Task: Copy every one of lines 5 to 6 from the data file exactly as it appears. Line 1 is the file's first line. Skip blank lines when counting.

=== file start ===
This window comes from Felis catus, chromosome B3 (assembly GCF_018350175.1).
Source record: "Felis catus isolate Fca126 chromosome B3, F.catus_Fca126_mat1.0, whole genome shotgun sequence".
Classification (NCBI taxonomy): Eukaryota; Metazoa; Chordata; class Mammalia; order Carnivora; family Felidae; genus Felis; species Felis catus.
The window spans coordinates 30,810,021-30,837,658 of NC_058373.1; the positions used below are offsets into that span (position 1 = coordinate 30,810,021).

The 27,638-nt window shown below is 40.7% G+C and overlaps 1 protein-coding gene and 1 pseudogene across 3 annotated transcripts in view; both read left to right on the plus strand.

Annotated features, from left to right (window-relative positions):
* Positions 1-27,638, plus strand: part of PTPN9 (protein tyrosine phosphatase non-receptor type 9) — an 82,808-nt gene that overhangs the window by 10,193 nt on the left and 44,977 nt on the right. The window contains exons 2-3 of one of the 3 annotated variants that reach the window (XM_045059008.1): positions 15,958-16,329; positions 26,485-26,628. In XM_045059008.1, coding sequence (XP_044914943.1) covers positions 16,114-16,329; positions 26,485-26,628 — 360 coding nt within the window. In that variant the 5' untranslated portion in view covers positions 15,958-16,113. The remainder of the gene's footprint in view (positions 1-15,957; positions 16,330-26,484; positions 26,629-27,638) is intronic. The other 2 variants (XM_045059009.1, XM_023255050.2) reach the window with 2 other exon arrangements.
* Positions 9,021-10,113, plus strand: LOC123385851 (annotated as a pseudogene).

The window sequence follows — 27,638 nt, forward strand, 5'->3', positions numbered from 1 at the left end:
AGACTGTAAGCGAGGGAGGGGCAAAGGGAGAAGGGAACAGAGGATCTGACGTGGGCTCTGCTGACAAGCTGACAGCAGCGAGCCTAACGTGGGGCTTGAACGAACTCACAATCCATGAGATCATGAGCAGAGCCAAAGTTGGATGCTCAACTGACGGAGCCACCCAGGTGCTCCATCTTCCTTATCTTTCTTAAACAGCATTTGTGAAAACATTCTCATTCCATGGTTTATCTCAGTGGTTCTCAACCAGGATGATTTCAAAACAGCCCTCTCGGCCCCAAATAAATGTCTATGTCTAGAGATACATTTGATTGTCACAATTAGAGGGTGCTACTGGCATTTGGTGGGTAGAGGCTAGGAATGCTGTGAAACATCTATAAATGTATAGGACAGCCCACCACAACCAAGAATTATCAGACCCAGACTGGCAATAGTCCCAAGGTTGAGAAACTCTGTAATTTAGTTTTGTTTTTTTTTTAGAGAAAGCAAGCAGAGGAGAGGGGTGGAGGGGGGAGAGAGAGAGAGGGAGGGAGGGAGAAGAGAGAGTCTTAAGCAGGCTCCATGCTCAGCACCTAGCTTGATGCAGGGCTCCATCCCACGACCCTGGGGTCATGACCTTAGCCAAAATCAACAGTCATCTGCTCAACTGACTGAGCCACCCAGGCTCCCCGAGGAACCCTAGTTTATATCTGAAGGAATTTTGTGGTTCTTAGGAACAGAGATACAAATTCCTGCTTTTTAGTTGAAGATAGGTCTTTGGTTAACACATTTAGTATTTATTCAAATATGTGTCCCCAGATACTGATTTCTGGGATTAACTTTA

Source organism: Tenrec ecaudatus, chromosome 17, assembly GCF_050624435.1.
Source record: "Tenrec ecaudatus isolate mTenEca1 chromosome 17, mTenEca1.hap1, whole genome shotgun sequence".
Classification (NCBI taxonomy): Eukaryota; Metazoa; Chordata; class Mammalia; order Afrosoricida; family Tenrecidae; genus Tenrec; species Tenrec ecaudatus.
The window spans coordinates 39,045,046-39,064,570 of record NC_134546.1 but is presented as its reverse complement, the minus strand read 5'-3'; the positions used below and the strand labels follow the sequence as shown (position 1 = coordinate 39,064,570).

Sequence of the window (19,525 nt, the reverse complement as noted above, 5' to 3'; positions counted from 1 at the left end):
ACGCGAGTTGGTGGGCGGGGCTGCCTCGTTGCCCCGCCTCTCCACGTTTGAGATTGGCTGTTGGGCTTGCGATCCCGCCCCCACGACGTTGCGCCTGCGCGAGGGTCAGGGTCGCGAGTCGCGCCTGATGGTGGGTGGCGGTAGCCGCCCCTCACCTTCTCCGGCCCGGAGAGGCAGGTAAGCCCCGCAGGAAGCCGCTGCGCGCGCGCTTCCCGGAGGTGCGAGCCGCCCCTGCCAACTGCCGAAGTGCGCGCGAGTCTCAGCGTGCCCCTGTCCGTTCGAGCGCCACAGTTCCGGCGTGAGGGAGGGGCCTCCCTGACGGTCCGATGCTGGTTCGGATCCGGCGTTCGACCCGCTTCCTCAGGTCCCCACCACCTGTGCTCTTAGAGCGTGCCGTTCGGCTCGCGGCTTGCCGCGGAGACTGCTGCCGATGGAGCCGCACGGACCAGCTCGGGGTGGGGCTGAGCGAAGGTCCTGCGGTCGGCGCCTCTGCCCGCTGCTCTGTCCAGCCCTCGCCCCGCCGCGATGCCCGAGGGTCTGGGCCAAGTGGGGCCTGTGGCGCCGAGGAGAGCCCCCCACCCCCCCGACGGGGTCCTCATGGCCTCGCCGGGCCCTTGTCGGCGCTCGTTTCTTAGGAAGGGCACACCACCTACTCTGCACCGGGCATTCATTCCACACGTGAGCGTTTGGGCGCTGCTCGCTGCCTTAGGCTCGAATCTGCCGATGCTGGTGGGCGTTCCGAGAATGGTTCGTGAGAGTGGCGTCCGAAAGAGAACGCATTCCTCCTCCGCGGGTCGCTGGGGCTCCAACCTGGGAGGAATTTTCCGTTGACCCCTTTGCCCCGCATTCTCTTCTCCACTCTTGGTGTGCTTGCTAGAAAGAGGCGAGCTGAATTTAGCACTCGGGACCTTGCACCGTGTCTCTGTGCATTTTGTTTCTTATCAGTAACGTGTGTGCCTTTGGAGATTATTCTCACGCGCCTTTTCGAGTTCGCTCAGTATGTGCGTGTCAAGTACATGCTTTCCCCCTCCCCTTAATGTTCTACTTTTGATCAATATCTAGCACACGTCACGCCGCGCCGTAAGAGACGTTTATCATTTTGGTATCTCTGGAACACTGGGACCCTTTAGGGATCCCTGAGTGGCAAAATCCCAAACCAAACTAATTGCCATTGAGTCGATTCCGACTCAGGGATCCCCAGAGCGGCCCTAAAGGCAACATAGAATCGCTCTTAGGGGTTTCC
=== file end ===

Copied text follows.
The 27,638-nt window shown below is 40.7% G+C and overlaps 1 protein-coding gene and 1 pseudogene across 3 annotated transcripts in view; both read left to right on the plus strand.

Annotated features, from left to right (window-relative positions):